Speech is like tapestry unfolded, where the imagery appears distinct; but thoughts, like tapestry in the bale, where the figures are rolled up together.Themistocles, quoted by Bacon.
Speech is morning to the mind; it spreads the beauteous images abroad, which else lie furled or clouded in the soul.Nathaniel Lee.
Speech is power: speech is to persuade, to convert, to compel. It is to bring another out of his bad sense into your good sense.Emerson.
Speech is the gift of all, but thought of few.Cato.
Speech is too often, not the art of concealing thought, but of quite stifling or suspending thought, so that there is none to conceal.Carlyle.
Speech of a man’s self ought to be seldom and well chosen.Bacon.
Speech that leads not to action, still more that hinders it, is a nuisance on the earth.Carlyle.
Speedy execution is the mother of good fortune.Proverb.
Spem gregis—The hope of the flock.Virgil.
Spem pretio non emo—I do not give money for mere hopes.Terence.
Spend not on hopes.George Herbert.
Sperat infestis, metuit secundis / Alteram sortem bene præparatum / Pectus—A heart well prepared in adversity hopes for, and in prosperity fears, a change of fortune.Horace.
Sperate, et vosmet rebus servate secundis—Hope on, and reserve yourselves for prosperous times.Virgil.
Speravi—I have hoped.Motto.
Speravimus ista / Dum fortuna fuit—I hoped that once, while fortune was favourable.Virgil.
Spero meliora—I hope for better things.Motto.
Spes bona dat vires, animum quoque spes bona firmat; / Vivere spe vidi qui moriturus erat—Good hope gives strength, good hope also confirms resolution; him who was on the point of death, I have seen revive by hope.
Spes mea Christus—Christ is my hope.Motto.
Spes mea in Deo—My hope is in God.Motto.
Spes sibi quisque—Each man must hope in himself alone.Virgil.
Spes tutissima cœlis—The safest hope is in heaven.Motto.
Spesso chi troppo fa, poco fa—Often he who does too much does little.Italian Proverb.
Spesso d’un gran male nasce un gran bene—Out of a great evil there springs a great good.Italian Proverb.
Spesso i doni sono danni—Gifts are oftentimes losses.Italian Proverb.
Spesso la tardità ti toglie l’occasione et la celerità le forze—Tardiness often robs us of opportunity, and too great despatch of our force.Machiavelli.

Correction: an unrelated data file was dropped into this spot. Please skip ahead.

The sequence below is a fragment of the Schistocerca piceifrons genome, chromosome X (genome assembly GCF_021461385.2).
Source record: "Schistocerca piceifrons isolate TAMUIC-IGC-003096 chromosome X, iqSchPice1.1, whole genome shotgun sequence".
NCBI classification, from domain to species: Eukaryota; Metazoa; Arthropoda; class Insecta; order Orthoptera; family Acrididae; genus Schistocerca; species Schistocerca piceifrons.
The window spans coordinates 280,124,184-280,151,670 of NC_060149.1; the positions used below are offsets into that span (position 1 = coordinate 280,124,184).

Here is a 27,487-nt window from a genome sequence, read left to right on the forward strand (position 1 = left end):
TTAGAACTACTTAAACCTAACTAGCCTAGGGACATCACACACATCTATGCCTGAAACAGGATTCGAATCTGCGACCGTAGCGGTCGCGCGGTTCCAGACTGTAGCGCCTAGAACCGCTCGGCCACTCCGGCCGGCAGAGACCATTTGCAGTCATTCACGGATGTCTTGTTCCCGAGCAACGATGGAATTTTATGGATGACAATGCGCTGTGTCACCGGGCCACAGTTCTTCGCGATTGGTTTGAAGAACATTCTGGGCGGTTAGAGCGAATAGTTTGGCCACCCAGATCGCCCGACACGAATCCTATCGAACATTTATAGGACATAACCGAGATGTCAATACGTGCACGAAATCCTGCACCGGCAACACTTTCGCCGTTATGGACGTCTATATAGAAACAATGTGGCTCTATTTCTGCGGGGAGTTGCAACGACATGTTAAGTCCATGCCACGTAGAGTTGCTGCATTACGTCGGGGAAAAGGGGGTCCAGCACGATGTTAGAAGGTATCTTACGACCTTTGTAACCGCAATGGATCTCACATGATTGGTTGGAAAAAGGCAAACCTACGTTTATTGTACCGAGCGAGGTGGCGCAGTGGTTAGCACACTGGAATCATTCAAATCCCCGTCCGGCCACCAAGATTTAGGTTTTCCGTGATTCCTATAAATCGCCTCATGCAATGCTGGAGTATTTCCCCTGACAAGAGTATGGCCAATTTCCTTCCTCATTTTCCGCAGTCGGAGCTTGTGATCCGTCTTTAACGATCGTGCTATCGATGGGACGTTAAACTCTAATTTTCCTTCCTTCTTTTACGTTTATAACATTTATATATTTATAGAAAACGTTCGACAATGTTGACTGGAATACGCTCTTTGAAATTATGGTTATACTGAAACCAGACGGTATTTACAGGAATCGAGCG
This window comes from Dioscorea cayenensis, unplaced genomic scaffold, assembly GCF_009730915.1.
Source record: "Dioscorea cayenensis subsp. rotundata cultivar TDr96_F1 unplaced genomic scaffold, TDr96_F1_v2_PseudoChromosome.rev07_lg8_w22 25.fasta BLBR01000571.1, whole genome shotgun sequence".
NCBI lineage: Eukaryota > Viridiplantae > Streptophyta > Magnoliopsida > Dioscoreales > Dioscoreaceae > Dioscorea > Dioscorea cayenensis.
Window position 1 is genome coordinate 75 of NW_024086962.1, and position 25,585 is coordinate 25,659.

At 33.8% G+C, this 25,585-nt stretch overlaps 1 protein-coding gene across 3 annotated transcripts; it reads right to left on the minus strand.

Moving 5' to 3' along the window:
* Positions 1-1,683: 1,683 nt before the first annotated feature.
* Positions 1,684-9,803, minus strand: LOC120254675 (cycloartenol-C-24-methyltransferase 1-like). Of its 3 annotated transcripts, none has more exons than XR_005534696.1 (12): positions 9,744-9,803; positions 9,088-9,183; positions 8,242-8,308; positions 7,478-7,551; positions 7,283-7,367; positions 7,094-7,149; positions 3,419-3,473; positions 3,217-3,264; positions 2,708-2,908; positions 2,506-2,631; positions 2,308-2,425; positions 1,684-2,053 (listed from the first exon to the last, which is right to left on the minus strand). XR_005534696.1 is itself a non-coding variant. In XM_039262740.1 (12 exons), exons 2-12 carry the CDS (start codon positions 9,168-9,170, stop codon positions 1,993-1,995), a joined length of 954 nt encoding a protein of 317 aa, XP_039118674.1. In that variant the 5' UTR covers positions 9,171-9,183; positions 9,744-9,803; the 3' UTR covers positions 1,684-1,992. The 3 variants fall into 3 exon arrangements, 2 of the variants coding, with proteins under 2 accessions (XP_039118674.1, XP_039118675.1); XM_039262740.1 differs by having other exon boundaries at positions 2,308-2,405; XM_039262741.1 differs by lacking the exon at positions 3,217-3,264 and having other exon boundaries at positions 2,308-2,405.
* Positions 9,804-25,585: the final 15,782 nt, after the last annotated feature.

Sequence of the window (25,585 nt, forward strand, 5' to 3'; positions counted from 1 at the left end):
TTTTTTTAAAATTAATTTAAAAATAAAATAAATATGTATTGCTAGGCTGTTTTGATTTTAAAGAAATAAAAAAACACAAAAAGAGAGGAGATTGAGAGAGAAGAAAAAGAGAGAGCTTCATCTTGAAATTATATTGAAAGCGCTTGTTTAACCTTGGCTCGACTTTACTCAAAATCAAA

Spill not the morning (the quintessence of the day) in recreation, for sleep itself is a recreation. Add not, therefore, sauce to sauce.Fuller.
Spinner, spin softly, you disturb me. I am praying.Portuguese Proverb.
Spinoza was a God-intoxicated man (Gott-getrunkener Mensch).Novalis.
Spirit is the creator. Spirit hath life in itself. And man in all ages and countries embodies it in his language as the Father.Emerson.
Spirit of Nature! / The pure diffusion of thy essence throbs / Alike in every human heart. / Thou aye erectest there / Thy throne of power unappealable; / Thou art the judge beneath whose nod / Man’s brief and frail authority / Is powerless as the wind / That passeth idly by. / Thine the tribunal which surpasseth / The show of human justice, / As God surpasseth man.Schelling.
Spirit-power begins in directing animal power to other than egoistic ends.Ruskin.
Spirits are not finely touch’d / But to fine issues, nor Nature never lends / The smallest scruple of her excellence / But, like a thrifty goddess, she determines / Herself the glory of a creditor, / Both thanks and use.Meas. for Meas., i. 1.
Spirits, when they please, / Can either sex assume, or both.Milton.
Spiritual music can only spring from discords set in unison; but for evil there were no good, as victory is only possible by battle.Carlyle.
Spite of all the criticising elves, / Those who would make us feel must feel themselves.Burke.
Spite of cormorant devouring Time, / The endeavour of this present breath may buy / That honour which will bate his scythe’s keen edge, / And make us heirs of all eternity.Love’s L’s. Lost, i. 1.
Splendida vitia—Splendid vices.Tertullian, of Pagan virtues.
Splendide mendax—Nobly false or disloyal.Horace.
Spolia opima—The richest of the spoil.
Sport is the bloom and glow of perfect health.Emerson.
Sprechen ist silbern, Schweigen ist golden—Speech is silvern, silence golden.Swiss Motto.
Sprich nicht von Zeit, sprich nicht von Raum, / Denn Raum und Zeit sind nur ein Traum, / Ein schwerer Traum, den nur vergisst, / Wer durch die Liebe glücklich ist—Speak not of time, speak not of space, for space and time are but a dream, a heavy dream, which he who is happy in love only forgets.Bodenstedt.
Sprich vom Geheimniss nicht geheimnissvoll—Speak not mysteriously of what is a mystery.Goethe.
St. Theresa right well defines the devil as an unfortunate who knows not what it is to love.C. J. Weber.
Stab at thee who will, / No stab the soul can kill.Raleigh.
Stabat mater dolorosa / Juxta crucem lacrymosa / Qua pendebat Filius—She stood a sorrow-stricken mother, weeping by the Cross where her son hung dying.
Stabit quocunque jeceris—It will stand, whichever way you throw it.Legend on the three-legged crest of the Isle of Man.
Stagnation is something more than death, it is corruption also.Simms.